- Shoe covers for bike sports
- water repellent, wind repellent and breathable
- thermal, comfortable cut
Waterproof Trousers with Shoe Covers
Waterproof cycling overtrousers are ideal for those who want to slip something on without needing to change. Being light and easy to pack away, they’re also useful to carry for unexpected rain showers, and those with shoe covers offer exceptional protection for the feet, too.
“If it’s raining on my commute I wear my waterproof trousers from Decathlon that have shoe covers attached. They are completely brilliant and keep my feet totally dry.”Lucy Flower
I’d second this. Again, the brilliant and often underrated Decathlon. They offer truly affordable clothes that always seem to do the job. I’ve had many Decathlon products and I’ve never been disappointed.
If you want to save money, or are simply after extra insurance against foul weather, there are some cheap DIY solutions that you can try.
Of course, the trusted and effective plastic bag. Robert Paynter told us: “I have used standard carrier bags with an elastic band in the past. Make elastic bands from a wide strip of haberdashery elastic with a knot – not a stationery rubber band.”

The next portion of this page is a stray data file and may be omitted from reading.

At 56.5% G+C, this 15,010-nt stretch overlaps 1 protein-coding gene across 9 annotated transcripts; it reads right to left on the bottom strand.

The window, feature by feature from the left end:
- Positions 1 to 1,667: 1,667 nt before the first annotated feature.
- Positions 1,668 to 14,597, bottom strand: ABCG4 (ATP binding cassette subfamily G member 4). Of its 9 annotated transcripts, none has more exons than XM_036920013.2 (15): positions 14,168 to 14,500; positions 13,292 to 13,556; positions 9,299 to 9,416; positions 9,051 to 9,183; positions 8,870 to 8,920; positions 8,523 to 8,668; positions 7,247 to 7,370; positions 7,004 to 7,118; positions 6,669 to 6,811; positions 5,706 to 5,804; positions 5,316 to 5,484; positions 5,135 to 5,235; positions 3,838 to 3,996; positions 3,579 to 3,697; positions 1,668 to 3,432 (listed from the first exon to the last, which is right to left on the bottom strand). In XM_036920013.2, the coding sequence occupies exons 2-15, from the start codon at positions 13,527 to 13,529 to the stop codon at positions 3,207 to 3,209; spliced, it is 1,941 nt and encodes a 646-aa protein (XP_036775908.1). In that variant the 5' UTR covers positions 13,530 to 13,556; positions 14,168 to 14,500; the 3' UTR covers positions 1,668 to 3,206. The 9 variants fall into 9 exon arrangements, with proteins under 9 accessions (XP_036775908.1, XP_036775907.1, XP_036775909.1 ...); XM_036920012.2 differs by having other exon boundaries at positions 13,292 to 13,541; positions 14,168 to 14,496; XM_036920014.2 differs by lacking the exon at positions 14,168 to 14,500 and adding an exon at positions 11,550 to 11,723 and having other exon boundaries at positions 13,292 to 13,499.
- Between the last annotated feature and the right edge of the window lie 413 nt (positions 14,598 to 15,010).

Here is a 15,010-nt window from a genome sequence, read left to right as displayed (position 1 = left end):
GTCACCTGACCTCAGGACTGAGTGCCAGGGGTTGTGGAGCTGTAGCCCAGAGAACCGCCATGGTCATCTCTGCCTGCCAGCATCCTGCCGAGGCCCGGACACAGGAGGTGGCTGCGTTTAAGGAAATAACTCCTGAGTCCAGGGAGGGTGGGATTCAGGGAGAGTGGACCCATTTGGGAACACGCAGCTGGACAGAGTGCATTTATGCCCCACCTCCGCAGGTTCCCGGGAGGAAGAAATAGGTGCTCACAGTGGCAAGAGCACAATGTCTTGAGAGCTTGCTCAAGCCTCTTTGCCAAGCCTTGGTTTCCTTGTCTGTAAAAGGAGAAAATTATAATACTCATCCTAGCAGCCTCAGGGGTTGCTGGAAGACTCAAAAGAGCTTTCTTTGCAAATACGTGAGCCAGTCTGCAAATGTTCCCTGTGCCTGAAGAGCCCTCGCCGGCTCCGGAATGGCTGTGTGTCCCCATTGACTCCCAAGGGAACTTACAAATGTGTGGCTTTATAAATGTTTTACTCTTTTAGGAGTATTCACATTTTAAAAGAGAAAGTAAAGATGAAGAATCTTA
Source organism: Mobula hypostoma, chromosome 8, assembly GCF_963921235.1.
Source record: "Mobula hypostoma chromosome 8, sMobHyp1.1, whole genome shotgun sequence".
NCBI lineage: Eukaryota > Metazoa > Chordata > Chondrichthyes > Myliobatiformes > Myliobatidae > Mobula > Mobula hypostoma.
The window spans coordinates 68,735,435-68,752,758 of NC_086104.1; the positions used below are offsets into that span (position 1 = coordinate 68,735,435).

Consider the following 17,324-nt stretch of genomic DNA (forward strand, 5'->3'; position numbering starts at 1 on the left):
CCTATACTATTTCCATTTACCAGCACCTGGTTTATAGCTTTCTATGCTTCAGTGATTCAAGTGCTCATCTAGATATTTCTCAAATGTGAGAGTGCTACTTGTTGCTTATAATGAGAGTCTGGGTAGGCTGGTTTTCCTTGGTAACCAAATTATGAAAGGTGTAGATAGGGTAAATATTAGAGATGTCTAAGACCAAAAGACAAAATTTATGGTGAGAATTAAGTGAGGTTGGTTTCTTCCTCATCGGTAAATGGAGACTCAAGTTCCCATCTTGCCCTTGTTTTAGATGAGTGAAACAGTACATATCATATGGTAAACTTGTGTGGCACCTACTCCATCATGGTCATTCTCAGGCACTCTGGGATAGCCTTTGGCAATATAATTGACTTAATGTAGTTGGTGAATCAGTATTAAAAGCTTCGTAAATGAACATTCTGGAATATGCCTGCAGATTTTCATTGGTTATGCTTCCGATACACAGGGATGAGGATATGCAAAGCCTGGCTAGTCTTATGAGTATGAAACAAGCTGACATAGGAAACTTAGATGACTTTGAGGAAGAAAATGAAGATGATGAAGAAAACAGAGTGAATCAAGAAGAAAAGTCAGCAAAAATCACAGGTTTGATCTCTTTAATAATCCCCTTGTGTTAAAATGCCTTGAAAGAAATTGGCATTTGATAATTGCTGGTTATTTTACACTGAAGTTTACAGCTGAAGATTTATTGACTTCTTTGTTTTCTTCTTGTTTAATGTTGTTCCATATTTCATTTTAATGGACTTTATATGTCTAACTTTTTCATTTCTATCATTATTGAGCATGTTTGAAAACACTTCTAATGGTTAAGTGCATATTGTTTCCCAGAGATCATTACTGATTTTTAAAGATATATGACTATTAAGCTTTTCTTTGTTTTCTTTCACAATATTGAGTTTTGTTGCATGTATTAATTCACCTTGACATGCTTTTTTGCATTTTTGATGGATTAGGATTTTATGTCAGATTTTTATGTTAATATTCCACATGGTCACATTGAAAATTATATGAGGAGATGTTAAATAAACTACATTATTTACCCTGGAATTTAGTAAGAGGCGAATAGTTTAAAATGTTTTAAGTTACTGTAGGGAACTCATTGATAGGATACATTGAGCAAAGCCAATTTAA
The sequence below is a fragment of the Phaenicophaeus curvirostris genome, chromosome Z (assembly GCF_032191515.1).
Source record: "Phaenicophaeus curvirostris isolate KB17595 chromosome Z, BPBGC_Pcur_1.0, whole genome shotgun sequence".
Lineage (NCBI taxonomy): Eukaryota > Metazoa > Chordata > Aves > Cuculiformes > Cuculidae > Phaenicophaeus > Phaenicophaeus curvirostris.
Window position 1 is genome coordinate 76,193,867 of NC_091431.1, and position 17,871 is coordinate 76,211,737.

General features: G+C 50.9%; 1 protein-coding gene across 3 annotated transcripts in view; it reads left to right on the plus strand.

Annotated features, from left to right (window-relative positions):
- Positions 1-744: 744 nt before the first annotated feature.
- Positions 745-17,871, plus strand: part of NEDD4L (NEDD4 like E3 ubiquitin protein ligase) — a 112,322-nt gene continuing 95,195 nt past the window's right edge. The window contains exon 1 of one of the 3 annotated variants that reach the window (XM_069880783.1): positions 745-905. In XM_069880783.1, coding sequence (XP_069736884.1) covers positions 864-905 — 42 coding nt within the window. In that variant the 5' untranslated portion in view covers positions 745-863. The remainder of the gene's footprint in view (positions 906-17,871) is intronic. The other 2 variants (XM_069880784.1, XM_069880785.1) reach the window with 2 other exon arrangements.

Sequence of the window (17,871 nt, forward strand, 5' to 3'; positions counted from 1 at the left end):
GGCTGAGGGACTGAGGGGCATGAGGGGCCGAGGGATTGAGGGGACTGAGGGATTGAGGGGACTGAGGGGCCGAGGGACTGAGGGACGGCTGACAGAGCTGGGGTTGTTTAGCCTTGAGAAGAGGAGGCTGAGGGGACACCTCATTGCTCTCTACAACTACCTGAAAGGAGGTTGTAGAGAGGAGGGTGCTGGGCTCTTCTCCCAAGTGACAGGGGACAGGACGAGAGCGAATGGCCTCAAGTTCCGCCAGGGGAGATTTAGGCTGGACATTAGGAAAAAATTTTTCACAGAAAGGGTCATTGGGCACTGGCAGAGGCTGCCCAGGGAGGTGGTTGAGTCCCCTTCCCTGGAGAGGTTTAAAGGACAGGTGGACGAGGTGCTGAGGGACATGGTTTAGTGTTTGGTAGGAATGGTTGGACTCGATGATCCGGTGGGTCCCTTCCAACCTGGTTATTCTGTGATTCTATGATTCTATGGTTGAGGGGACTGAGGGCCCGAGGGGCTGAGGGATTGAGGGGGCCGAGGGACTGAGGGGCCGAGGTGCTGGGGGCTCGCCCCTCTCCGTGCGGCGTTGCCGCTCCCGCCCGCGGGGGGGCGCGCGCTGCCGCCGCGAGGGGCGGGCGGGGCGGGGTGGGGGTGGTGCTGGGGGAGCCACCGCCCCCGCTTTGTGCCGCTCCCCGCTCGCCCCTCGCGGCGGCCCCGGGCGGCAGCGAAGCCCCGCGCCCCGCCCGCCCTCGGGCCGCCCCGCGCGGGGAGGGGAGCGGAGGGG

The plastic bag goes over the shoe, and the elastic band should be over the trousers, securing the plastic bag underneath. Robert assured us that this is “perfectly good for commuting a few miles”.
Some people prefer to put the plastic bag inside the shoe. Whatever works for you.
Milk Bottle Toe Clips
Robert also told us about an old colleague of his, Will Jeffries, who came up with an ingenious way of keeping his feet dry using foot guards made of “6 pint plastic milk bottles, which he attached to his pedals and toe clips. I guess they were a bit more hassle to get feet into, but methods could be worked out to ease that!”
Drysuit Wrist Seals
Another DIY hack – and this is a slightly strange one – is to use use the wrist seals from a drysuit and pull them over your leg to cover the top of your waterproof socks. They shouldn’t cost you more than about £6, and you may need to cut them to size.
Our Recommendation: Chrome 415 Storm Workboot
This comfortable, stylish and fully waterproof boot was our choice of protection for wet days, and some of our readers agreed with us – especially Wojciech Mazurkiewicz and Steve Bercu.
“I found anything below the ankle will result in soggy feet because of water going through the socks. Now I have the Chrome 415 Storm Workboot and they feel great!”Wojciech Mazurkiewicz
So, whether you’re out in the rain for fun, or you’re determined that the moist British climate isn’t going to deter you from cycling to work – whatever your journey throws at you, you can feel confident that squelchy wet feet needn’t be a part of it.
- Best Water-Resistant Trousers for Cycling
- How to Dry Your Bike After a Rainy Ride